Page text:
Potential National Wildlife Refuge under consideration for Maine’s High Peaks, community feedback welcomed

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FARMINGTON – The United States Fish and Wildlife Service hosted two scoping sessions in Franklin County last week to hear feedback from the community with regards to conservation in the High Peaks Region, particularly the potential for a National Wildlife Refuge.

One session was held in Rangeley on Tuesday, May 16, and the second was held in Farmington on Thursday, May 18.

The current study area is a wide swath of the High Peaks Region, including portions of Dallas Plantation, Rangeley Plantation, Sandy River Plantation, Phillips, Carrabassett Valley, Coplin Plantation, Byron, and the unorganized territories of Township E, Township D, Madrid Township, Salem Township, Redington Township, Mt. Abram Township, and Township 6.


The area circled in black is the study area, with the goal of finding a smaller section of the High Peaks Region that could be established as a National Wildlife Refuge. (Image provided by Maine Appalachian Trail Land Trust.)


This is a rough boundary and does not represent the entire proposed wildlife refuge, Paul Casey, a representative of USFWS and the lead on the project, explained. This study area provides a larger region within which the USFWS may consider creating a refuge.

During the scoping sessions, the USFWS sought feedback from the community on several topics related to land conservation in the High Peaks Region. This included the economic and recreation uses of the land, biological and ecological conservation needs, and the overall concept of a national wildlife refuge.

The scoping sessions are one of the first steps in a lengthy public process, Casey said. The process includes the scoping session to learn important parts of the region that may be benefited by a conservation agreement or a wildlife refuge. Once an area is identified within the study region, a draft land protection plan would be developed. The plan would then go out for public review and discussion with a 45-day comment period, and after revisions a final plan would be presented.

The plan may recommend no action, a preferred action, and secondary actions. These recommendations are based in part on the feedback gathered from the communities during the scoping sessions and public review.

Once a plan is established, it provides an ‘acquisition boundary’ where the USFWS can consider approaching landowners to see if they would consider selling property or entering into a conservation easement with USFWS to then create a wildlife refuge.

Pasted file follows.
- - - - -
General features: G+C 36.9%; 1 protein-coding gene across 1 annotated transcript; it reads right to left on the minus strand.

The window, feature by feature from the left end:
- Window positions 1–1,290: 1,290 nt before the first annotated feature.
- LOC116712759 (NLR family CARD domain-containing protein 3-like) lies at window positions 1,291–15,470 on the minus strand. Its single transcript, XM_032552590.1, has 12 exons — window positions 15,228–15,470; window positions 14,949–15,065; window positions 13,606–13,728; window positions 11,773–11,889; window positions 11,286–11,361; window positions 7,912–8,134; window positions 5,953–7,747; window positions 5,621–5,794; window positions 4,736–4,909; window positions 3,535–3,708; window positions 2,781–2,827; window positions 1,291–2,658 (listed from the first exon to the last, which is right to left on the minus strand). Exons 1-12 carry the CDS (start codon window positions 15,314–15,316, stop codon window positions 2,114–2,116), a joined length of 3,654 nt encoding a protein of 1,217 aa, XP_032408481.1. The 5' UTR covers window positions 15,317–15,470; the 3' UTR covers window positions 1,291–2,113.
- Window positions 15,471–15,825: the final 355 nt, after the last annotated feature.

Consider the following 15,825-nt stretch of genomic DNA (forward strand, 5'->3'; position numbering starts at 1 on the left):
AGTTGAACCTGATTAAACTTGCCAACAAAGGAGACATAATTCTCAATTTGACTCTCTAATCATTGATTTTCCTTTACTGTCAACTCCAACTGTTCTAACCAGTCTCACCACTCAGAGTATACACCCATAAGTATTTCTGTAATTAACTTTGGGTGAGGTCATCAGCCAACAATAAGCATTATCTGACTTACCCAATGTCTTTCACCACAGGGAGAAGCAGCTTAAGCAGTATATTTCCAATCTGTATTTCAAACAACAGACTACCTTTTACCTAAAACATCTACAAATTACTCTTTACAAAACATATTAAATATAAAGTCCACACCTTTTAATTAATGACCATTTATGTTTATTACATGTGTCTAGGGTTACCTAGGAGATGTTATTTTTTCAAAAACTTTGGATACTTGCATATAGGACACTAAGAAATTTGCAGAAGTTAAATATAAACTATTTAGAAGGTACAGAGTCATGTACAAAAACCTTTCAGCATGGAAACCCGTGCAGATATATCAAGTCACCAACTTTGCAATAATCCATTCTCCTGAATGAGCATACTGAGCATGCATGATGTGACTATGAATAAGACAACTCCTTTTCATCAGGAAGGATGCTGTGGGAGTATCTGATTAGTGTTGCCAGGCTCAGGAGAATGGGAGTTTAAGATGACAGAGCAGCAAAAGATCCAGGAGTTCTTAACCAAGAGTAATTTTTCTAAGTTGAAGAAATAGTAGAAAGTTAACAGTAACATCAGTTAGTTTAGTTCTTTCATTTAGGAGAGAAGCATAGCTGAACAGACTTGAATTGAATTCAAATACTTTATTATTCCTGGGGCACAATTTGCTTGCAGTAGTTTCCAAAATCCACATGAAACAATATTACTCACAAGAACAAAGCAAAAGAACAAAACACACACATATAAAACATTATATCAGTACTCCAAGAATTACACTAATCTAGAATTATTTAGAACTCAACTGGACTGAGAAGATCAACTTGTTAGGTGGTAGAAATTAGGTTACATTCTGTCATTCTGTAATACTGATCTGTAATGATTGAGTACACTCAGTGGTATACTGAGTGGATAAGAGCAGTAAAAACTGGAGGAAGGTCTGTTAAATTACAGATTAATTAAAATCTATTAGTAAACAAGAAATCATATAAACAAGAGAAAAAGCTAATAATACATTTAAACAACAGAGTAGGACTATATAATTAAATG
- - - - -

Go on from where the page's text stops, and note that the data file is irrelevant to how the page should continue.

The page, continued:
Casey reported that hunting, fishing, wildlife observation, photography, environmental interpretation and environmental education are key components in the USFWS operating principles for the wildlife refuge. He said that they would factor in local economics in the plan and that if an established use would interfere with wildlife, they would likely look to avoid that region in their planning process.

“We try to be a good neighbor,” Casey said.

At the Farmington session, several local leaders spoke with members of the USFWS, providing feedback. Franklin County Commissioner Bob Carlton expressed his concerns about adding another regulatory agency to the existing conservation land in the high peaks, stating that there’s approximately 80,000 acres already in conservation with local and state partners and private landowners, including 13,500 acres that were placed in conservation in the last two weeks. Carlton, a forester by trade, also shared concerns about the future of the economic base in the northern part of the county which relies heavily on outdoor recreation and activities such as hiking, skiing, snowmobiling, ATVing, hunting, and fishing.

In a meeting earlier in the week the county commissioners voted ‘not in favor’ of the proposed refuge, with Commissioners Carlton and Lance Harvell voting ‘not in favor’ and Commissioner Terry Brann abstaining from the vote.

State Senator Russell Black said he felt like the state agencies such as Inland Fisheries and Wildlife and the Bureau of Parks and Lands do a good job with land conservation, and asked what additional benefit the USFWS would provide in the area.

Tom Saviello, a forester and former State Representative, suggested that a national wildlife refuge would not be necessary in the area due to the preexisting conservation and land management plans.

Others spoke in favor of this proposal. Several residents of the community expressed interest in seeing more land in conservation, and exploring the possibility of a national refuge.

Nancy Perlson, a local conservation leader, supports the project. She said that the most important part of the process is hearing what people are interested in conserving. She also hoped to clearly communicate the goals and mission of the project, and to clarify that if the proposal moved forward, it would be in cooperation with the community and with the property owners. Perlson explained that the USFWS would likely seek unconserved property along the Appalachian Trail and near existing conservation land to fill in gaps and help expand the overall acreage of conserved land in the area.

Additional comments and feedback can be submitted via email to the USFWS at FW5mainehighpeaksplan@fws.gov

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